I could not agree more with Scott Gilmore. Over the past number of years, I have come to believe that the prime talent of a successful politician is their inability to blush even in the face of the most outrageous lies. I am long past feeling outrage at the wild and irresponsible utterances of the political class and have come to regard them, for the most part, with disdain. The electorate, through the lies and exaggerations of politicians, is becoming disengaged from the political process and I believe that this accounts for the alarming decrease in people who vote at election time. If our politicians want the people of Canada to become more engaged in the electoral process, they might try telling the truth and dealing with us with honesty. It would be refreshing to have our political leaders do what’s best for the country instead of what’s best for politicians, for a change.
—Barry Imhoff, St. John’s
In response to Gilmore’s article concerning people in public service who lie and feel no shame, I would simply ask this question: Are ethics courses taught in university? I am surprised that he is making such a big deal about this matter. Today, politicians will simply say that they misspoke when their untruth is discovered. I agree that “we need people in power who are afraid to lie to us.” The reality of Canadian politics is that Prime Minister Justin Trudeau said he would give the people what they want, which means he has to tell them what they want to hear. His greatest interest is his own interest. His example becomes the example to follow. The voting public knew all about his lies and misspeaking, yet they voted him back in, so I believe that Gilmore should address the public and ask why they accepted his behaviour.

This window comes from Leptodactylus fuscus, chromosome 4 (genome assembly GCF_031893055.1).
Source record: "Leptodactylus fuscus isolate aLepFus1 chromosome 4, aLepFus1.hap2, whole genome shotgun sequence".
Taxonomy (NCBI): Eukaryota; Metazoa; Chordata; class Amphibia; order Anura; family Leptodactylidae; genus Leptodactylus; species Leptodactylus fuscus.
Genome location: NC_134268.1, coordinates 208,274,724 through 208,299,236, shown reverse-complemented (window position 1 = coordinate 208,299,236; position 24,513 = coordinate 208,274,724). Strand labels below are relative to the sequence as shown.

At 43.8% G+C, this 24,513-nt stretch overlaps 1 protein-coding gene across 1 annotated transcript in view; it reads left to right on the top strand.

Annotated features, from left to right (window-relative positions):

—David Shantz, Montreal
In December, Contributing Editor Andray Domise wrote that capitalism can’t be saved as a force for good—or even as a neutral social arrangement—and that the political Left should abandon it.
We need to reform capitalism, not quit it. As Colin Mayer explains in Prosperity: Better Business Makes the Greater Good, today’s capitalism is only one form of it. Corporations have become primary drivers of both growing inequality and climate degradation. Their dominant legal obligation is to maximize shareholder profit. Mayer lays out how we can revise capitalism so it can become an effective mode of economic management in support of a positive way of sustainable civilized life. The main obstacle to this kind of reform is that a significant change to the laws that govern corporations would be required. We need political leaders at all levels who can not be bought and who are willing to learn about and implement those kinds of solutions.
—Douglas Moffatt, Leamington, Ont.
By recommending that it is time for Canada’s left to consider the lessons of the Communist Manifesto, Andray Domise has apparently forgotten his history, which records how Communist countries have fared in the last century. Communism is said to be responsible for the outright killing of tens of millions of its own citizens and the ruination of whole economies where it was embraced and enforced. All of the most free and democratic countries—and Canada is presently one of the best in which to live—have been built by capitalist systems regulated by law.
—Jerry Marek, Swan River, Man.